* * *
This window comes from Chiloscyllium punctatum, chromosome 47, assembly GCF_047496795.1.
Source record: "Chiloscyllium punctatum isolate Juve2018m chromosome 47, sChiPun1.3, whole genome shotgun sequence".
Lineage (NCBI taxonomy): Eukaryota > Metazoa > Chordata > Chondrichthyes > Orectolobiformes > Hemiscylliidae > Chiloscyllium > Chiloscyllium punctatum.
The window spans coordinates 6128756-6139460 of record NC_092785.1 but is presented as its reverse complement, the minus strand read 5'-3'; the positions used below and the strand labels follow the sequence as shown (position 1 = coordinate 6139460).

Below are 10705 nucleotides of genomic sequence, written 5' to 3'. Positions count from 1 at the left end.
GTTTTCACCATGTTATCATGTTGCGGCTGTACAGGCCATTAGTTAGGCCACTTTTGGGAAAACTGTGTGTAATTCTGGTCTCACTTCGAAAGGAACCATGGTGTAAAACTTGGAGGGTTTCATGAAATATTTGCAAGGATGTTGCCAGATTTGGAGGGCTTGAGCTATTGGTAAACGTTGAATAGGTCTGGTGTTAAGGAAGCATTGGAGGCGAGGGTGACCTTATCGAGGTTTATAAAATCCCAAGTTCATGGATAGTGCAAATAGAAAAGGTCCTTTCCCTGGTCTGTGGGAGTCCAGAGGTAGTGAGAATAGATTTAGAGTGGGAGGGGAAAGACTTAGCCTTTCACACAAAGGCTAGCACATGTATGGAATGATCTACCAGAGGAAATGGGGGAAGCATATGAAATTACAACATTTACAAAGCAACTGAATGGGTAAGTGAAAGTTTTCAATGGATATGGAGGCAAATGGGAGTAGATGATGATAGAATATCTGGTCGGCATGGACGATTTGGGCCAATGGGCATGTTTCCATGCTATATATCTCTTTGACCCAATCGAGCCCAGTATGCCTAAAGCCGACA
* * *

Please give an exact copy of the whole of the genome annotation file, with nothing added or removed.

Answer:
This window comes from Chiloscyllium punctatum, chromosome 47, assembly GCF_047496795.1.
Source record: "Chiloscyllium punctatum isolate Juve2018m chromosome 47, sChiPun1.3, whole genome shotgun sequence".
Lineage (NCBI taxonomy): Eukaryota > Metazoa > Chordata > Chondrichthyes > Orectolobiformes > Hemiscylliidae > Chiloscyllium > Chiloscyllium punctatum.
The window spans coordinates 6128756-6139460 of record NC_092785.1 but is presented as its reverse complement, the minus strand read 5'-3'; the positions used below and the strand labels follow the sequence as shown (position 1 = coordinate 6139460).

Below are 10705 nucleotides of genomic sequence, written 5' to 3'. Positions count from 1 at the left end.
GTTTTCACCATGTTATCATGTTGCGGCTGTACAGGCCATTAGTTAGGCCACTTTTGGGAAAACTGTGTGTAATTCTGGTCTCACTTCGAAAGGAACCATGGTGTAAAACTTGGAGGGTTTCATGAAATATTTGCAAGGATGTTGCCAGATTTGGAGGGCTTGAGCTATTGGTAAACGTTGAATAGGTCTGGTGTTAAGGAAGCATTGGAGGCGAGGGTGACCTTATCGAGGTTTATAAAATCCCAAGTTCATGGATAGTGCAAATAGAAAAGGTCCTTTCCCTGGTCTGTGGGAGTCCAGAGGTAGTGAGAATAGATTTAGAGTGGGAGGGGAAAGACTTAGCCTTTCACACAAAGGCTAGCACATGTATGGAATGATCTACCAGAGGAAATGGGGGAAGCATATGAAATTACAACATTTACAAAGCAACTGAATGGGTAAGTGAAAGTTTTCAATGGATATGGAGGCAAATGGGAGTAGATGATGATAGAATATCTGGTCGGCATGGACGATTTGGGCCAATGGGCATGTTTCCATGCTATATATCTCTTTGACCCAATCGAGCCCAGTATGCCTAAAGCCGACA